Bride from Zürich, from Theatrum Mulierum
9.3 cm x 5.8 cm (3 11/16 in. x 2 5/16 in.)
Wenzel Hollar (aka Wenceslaus)
(Prague, 1607 - 1677, London)
Medium and Support:
Blanton Museum of Art, The University of Texas at Austin, Gift of the Texas Medical Center Library, 1993
Hollar's etching is one in a large series recording all manners of dress throughout Europe. Gowns worn for weddings were finely made with rich velvets, satins, brocades, laces and elaborate embroidery, but they were rarely white. Traditional colors for gowns were blue, pink, or cream. Widows who remarried while still in bereavement wore lilac, mauve or gray. Attendants sometimes wore white.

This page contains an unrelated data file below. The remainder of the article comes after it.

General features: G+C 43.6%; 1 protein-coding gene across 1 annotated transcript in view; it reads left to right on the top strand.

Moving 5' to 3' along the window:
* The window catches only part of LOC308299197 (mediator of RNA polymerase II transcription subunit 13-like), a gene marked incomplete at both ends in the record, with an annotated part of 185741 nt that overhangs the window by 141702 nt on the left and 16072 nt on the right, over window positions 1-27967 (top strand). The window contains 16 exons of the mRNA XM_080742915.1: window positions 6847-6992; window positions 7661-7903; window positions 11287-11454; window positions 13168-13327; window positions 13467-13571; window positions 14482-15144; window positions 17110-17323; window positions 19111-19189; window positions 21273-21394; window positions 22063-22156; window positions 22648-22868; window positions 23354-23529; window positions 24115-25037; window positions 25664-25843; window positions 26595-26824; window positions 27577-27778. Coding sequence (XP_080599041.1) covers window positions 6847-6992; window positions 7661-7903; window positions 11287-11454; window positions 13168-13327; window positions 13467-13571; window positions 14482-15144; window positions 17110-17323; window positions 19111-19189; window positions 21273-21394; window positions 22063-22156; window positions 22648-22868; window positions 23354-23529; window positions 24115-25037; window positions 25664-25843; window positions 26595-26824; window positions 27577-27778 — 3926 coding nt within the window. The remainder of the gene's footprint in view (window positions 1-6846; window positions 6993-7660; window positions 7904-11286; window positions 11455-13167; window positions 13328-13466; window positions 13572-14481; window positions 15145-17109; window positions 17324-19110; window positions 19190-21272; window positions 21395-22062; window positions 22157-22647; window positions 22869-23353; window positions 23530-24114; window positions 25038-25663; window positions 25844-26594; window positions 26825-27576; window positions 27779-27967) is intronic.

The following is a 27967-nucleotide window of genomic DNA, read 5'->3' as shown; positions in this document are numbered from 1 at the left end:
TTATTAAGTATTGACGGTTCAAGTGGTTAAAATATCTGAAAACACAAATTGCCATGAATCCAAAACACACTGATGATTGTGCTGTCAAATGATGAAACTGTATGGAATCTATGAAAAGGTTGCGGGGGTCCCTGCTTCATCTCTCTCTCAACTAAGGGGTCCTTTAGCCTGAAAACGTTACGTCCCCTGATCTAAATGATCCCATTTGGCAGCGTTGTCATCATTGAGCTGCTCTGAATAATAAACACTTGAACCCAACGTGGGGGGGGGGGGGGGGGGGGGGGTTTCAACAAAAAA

The "white wedding" with veil was an invention of the late eighteenth and early nineteenth centuries and was popularized by Queen Victoria when she wed Prince Albert in 1840.